- Leave the solution to rest on the battery terminal and the cable clamp until it stops “fizzing.” Then rinse off the cable clamp, terminal, and battery.
- You can recoat the battery terminal again with baking soda or the commercial battery cleaning spray.
- Apply dielectric grease or terminal protector to the battery terminal. This will prevent corrosion that may occur between cleaning.
- You can now wipe your battery using a disposable rag. Be careful not to wipe off the terminal protector coating.
Corrosion inside the battery cable
What’s the Difference Between Corrosion and Sulfation?
Corrosion occurs when the acid reacts with the substances around the terminal’s metal, as described above. On the other hand, sulfation occurs when lead sulfate forms on the lead plate through crystallization.
Sulfation is a normal discharge process that you can reverse by charging the battery. Suppose you let your battery stay for too long without charging-a soft whitish or gray lead sulfate deposits on the negative terminal. On the terminal, the substance develops into a hard, stable crystal which hinders the flow of electric current.
You can easily remove corrosion as part of the regular maintenance routine. On the other hand, sulfation signifies more serious damage to the battery that requires replacement.
How to Prevent Battery Corrosion
This will depend on the type of battery that you are dealing with. Some are maintenance-free, and you don’t have to check the water level.
For those that require maintenance, you will have to carry out a routine inspection to ensure the water level is at the optimum level. This should be done in five to six months. Should the water level be low, ensure you refill it with distilled water to reach above the plates.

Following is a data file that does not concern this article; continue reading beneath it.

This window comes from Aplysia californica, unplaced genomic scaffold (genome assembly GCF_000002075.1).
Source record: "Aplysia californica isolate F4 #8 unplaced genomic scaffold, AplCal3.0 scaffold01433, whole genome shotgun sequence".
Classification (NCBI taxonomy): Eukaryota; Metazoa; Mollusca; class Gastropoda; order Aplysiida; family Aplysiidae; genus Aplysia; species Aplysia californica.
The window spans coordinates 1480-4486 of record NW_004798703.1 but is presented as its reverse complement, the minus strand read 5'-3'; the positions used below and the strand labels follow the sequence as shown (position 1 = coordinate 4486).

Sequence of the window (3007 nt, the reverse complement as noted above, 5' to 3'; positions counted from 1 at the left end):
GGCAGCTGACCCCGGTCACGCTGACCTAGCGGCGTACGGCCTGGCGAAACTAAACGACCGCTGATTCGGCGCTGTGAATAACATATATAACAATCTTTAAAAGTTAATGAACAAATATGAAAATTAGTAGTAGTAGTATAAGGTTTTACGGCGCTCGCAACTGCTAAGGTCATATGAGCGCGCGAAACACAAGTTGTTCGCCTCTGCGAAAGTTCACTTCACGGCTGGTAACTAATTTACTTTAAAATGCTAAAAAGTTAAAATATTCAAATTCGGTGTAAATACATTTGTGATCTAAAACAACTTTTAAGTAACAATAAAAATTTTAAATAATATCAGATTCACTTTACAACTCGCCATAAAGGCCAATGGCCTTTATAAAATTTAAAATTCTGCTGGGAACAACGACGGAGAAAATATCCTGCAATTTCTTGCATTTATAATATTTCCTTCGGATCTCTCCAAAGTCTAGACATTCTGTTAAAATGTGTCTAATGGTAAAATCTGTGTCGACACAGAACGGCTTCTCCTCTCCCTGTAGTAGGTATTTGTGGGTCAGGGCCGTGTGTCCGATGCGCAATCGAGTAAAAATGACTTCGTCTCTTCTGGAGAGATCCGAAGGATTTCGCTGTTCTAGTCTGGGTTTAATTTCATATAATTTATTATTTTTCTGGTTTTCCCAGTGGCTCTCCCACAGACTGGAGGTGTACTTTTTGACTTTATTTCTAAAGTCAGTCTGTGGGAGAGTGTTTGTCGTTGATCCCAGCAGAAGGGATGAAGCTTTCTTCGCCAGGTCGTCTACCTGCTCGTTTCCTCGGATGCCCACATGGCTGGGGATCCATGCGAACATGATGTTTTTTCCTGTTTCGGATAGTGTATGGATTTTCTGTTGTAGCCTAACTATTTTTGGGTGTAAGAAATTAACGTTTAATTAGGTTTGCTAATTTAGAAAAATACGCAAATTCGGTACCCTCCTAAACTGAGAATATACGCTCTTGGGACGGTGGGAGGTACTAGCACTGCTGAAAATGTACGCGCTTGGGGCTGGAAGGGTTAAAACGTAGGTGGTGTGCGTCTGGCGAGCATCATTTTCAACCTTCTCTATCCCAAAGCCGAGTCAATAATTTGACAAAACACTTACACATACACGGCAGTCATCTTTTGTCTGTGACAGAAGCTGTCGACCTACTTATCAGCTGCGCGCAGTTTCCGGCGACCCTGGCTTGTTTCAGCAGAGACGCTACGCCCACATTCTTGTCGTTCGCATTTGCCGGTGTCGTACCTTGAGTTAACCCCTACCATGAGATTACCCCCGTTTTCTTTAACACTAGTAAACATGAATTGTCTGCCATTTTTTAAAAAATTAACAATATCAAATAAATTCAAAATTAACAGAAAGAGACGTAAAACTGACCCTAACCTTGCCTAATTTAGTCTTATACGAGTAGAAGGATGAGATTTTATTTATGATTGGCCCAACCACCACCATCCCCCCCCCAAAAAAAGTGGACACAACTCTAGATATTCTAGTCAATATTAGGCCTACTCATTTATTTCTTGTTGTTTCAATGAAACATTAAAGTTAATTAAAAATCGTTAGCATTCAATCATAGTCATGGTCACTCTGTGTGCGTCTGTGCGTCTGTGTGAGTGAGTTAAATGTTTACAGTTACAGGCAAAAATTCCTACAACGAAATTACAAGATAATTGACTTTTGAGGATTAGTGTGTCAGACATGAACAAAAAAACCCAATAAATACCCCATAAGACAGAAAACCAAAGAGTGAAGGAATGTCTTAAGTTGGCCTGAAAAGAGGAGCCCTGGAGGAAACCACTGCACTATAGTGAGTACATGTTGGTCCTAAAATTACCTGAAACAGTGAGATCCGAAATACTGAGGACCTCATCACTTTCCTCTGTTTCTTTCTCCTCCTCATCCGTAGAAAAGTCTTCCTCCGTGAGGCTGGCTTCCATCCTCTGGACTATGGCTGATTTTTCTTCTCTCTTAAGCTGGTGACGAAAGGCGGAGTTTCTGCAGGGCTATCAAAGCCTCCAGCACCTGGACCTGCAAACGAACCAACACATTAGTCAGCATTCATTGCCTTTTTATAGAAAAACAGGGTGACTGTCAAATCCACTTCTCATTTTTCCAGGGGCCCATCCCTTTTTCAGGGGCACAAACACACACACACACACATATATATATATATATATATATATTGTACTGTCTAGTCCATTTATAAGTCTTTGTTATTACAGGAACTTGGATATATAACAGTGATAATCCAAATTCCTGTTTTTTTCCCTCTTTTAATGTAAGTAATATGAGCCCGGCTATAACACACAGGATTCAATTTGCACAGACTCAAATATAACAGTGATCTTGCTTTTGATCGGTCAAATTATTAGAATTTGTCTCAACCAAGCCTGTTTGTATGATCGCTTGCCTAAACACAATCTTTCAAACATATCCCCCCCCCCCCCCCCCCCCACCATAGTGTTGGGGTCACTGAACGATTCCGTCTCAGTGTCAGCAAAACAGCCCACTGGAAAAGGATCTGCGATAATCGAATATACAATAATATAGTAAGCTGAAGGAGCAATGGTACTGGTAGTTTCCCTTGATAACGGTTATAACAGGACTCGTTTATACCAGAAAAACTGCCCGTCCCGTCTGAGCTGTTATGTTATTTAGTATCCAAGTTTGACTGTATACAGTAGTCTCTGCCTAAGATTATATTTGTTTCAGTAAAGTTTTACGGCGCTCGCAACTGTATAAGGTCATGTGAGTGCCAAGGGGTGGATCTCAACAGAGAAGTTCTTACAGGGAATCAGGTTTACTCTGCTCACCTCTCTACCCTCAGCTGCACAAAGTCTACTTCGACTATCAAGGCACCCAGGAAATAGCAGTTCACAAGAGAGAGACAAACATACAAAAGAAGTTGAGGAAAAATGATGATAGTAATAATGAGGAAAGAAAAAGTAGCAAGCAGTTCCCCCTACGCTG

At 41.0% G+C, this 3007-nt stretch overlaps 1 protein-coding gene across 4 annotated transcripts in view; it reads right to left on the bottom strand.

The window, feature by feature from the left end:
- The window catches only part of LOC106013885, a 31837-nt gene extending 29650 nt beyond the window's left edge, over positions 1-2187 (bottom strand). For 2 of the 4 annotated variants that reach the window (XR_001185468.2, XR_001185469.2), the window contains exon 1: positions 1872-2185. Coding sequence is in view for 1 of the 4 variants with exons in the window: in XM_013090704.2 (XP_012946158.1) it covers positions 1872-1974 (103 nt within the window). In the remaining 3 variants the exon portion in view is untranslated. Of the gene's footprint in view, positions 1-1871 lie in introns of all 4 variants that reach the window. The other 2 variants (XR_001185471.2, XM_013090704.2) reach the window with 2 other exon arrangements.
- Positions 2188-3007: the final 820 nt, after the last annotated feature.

Your battery alternator should also be checked at least once a year as part of the maintenance. If you detect a problem, you should suggest a replacement.
Keeping your battery cable and terminals clean is another crucial maintenance step. You do this by applying a spray battery protector. The protector prevents moisture from getting to the battery terminal and seals the battery to block the acid from escaping.
For those who don’t want to deal with sprays, use BG Battery Protector Pads. You soak the pads in a corrosion-preventive chemical. Then place it on the terminals just before reattaching the battery cables. The pad protector can last the life of the battery. Meaning you will only consider replacing it when replacing your battery.
Battery Cable Corrosion-FAQs
Is Battery Corrosion Dangerous?
Battery corrosion is dangerous and can cause skin burns when touched. It is even riskier if you have a wound on your hand. Besides, when a battery corrodes, it releases mercury, lead, and toxin into the environment. The toxins can contaminate the air and water supply and cause health problems.
Does a Corroded Battery Need to be Replaced?
It will depend on the extent of the corrosion. If it is not too much, you can sufficiently clean it. Consider replacing your battery if the corrosion is extreme or caused by issues such as leaking or a bloated case. Other issues that indicate you need a new car battery include difficulty starting the vehicle, age, and persistent low battery fluid.
Final Thought on Battery Cable Corrosion
Battery cable corrosion occurs when the fluid inside or its component comes into contact with battery terminals. Therefore, prevention should aim at stopping the battery content from reaching the terminals.
However, you can easily fix battery cable corrosion through our simple step-by-step guide. If the corrosion is too extreme, you should consider replacing your battery.